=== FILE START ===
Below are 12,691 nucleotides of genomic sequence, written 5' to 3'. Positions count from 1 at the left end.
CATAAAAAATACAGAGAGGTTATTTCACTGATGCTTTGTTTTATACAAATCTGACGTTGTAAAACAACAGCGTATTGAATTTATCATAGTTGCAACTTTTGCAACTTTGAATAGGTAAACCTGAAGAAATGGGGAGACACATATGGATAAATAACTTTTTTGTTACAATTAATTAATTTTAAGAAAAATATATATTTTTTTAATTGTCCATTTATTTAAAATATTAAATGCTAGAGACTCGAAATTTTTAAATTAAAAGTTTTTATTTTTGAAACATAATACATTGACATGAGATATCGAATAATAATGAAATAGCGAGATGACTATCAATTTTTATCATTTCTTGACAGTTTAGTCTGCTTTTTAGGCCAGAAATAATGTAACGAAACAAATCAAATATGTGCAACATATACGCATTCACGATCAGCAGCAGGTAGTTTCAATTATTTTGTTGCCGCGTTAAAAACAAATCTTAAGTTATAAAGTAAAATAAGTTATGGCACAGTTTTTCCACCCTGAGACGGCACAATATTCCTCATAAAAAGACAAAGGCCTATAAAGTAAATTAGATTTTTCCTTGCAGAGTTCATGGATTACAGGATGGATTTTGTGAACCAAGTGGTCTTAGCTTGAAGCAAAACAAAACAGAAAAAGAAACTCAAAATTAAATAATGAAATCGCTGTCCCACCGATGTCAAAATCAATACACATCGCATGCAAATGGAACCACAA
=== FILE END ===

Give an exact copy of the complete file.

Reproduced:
Below are 12,691 nucleotides of genomic sequence, written 5' to 3'. Positions count from 1 at the left end.
CATAAAAAATACAGAGAGGTTATTTCACTGATGCTTTGTTTTATACAAATCTGACGTTGTAAAACAACAGCGTATTGAATTTATCATAGTTGCAACTTTTGCAACTTTGAATAGGTAAACCTGAAGAAATGGGGAGACACATATGGATAAATAACTTTTTTGTTACAATTAATTAATTTTAAGAAAAATATATATTTTTTTAATTGTCCATTTATTTAAAATATTAAATGCTAGAGACTCGAAATTTTTAAATTAAAAGTTTTTATTTTTGAAACATAATACATTGACATGAGATATCGAATAATAATGAAATAGCGAGATGACTATCAATTTTTATCATTTCTTGACAGTTTAGTCTGCTTTTTAGGCCAGAAATAATGTAACGAAACAAATCAAATATGTGCAACATATACGCATTCACGATCAGCAGCAGGTAGTTTCAATTATTTTGTTGCCGCGTTAAAAACAAATCTTAAGTTATAAAGTAAAATAAGTTATGGCACAGTTTTTCCACCCTGAGACGGCACAATATTCCTCATAAAAAGACAAAGGCCTATAAAGTAAATTAGATTTTTCCTTGCAGAGTTCATGGATTACAGGATGGATTTTGTGAACCAAGTGGTCTTAGCTTGAAGCAAAACAAAACAGAAAAAGAAACTCAAAATTAAATAATGAAATCGCTGTCCCACCGATGTCAAAATCAATACACATCGCATGCAAATGGAACCACAA